Some libraries just feel like magic when you walk inside. It's a rare feeling these days, as more and more libraries forsake their original buildings for newer (generally drab international-style) abodes. In my hometown, the original library was international-style. It also looked exactly like a Pizza Hut, and one year the senior prank was to spray-paint "Pizza Hut" on the top of it. I heard an apocryphal story that there was also a restaurant down the street called "The Pizza Hut" long before the chain existed, and that the developer stole the name from them and the architecture from our library. Anyway. Even that library has moved on now, to a newer, larger building.
Small-town libraries conjure up a range of emotions in me. Around the corner from where I used to live, there was a library that was open three days a week and housed in an old carriage house. They never had a single book I was looking for, and for the first time, I understood how it was possible to have read all of a library's books. The librarians, surprisingly enough, were these grunge-looking young dudes, with long hair, tats and piercings. They oversaw the dust and decay and the comings and goings of the Barbara Cartland and Agatha Christie novels. It made me sad, yet it also made me hopeful: here was a town that could barely afford to have a library, and yet they did anyway.
My all-time favorite library will always be Buffalo's Central branch, despite its outer International-style hideousness. This is Book Heaven, bigger than a Wal-Mart, with two entrances and guards at the doors. It has everything. There's an entire local history room that's the size of a lot of libraries. There's a cafe with a flat-screen TV. There's an escalator, a huge children's collection, a special collections room, a super-special collections room, large banks of computers, self-checkout machines that give you Wendy's coupons, and of course, all of the novels, non-fiction books and DVDs and CDs you could ever want. There's exhibit space and really pretty glass benches that are illuminated from within. Going there is almost overstimulating. I've mentioned my tendency to take as much as I can carry out every time I go to the library, the strange desparate feeling that it'll all be gone the next time I go. It's really bad there -- I want to read every book they have and persist in the delusion that I can get through ten of them in three weeks.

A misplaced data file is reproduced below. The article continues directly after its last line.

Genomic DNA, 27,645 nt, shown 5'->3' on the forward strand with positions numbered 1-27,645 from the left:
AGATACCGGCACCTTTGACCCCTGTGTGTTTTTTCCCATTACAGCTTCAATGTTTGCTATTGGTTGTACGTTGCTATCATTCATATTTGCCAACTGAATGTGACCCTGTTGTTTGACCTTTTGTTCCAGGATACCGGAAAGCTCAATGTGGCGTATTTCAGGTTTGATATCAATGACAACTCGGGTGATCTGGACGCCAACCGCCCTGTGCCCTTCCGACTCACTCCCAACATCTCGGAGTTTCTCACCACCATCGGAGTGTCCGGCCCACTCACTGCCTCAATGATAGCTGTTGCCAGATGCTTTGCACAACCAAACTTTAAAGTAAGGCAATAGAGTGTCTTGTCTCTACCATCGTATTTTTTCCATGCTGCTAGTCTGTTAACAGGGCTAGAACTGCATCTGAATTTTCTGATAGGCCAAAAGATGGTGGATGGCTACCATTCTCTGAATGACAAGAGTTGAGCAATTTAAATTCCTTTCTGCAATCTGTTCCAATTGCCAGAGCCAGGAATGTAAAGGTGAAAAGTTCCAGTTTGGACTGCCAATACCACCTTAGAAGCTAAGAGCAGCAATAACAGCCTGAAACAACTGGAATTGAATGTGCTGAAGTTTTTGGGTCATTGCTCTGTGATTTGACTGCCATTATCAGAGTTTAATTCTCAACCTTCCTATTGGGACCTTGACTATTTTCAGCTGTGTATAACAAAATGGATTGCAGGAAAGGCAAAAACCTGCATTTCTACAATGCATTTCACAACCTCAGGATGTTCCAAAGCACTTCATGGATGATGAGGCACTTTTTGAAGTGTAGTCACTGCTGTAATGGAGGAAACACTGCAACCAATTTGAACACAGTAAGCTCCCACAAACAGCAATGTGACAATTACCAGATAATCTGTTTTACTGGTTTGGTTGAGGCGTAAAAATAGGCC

I also went to a really interesting small-town library recently. I met most of their staff and got to see their building, although I didn't have much time to spend with their collections (nor do I have borrowing privileges). The Swan Library in Albion is just pure magic. It's housed in an 1850s mansion with a lot of the original architectural details intact. They have books in the drawing room and the dining room. The upstairs has been renovated to house more books, the offices, the computers and a meeting room. The building's been used as a library for over 100 years. Walk in, and you feel the generations of readers who've gone before you. If there really was a book like Jumanji, if there actually exists a president's book like in the most recent National Treasure movie, it'd have to be housed somewhere like here.
One staff member told me that they've got a serious space crunch, though, and are looking at solutions. At least one scenario involves abandoning this space, and possibly turning it into a museum. I understand the need for it, but at the same time, it'd be a shame. Without naming names, I've visited libraries that are utterly soulless, and I don't think that's the way it should be. What a strange glitch they are in our capitalist, anti-intellectual society, after all. We have a government that's unwilling to provide free health care to poor kids, and a populace that's encouraged seven seasons of Big Brother and made a celebrity out of Paris Hilton, yet in any sizeable town, there is a building where anyone can go and get as many books as they can carry, all free, just as long as they bring them back. They are magic, and they should feel like it.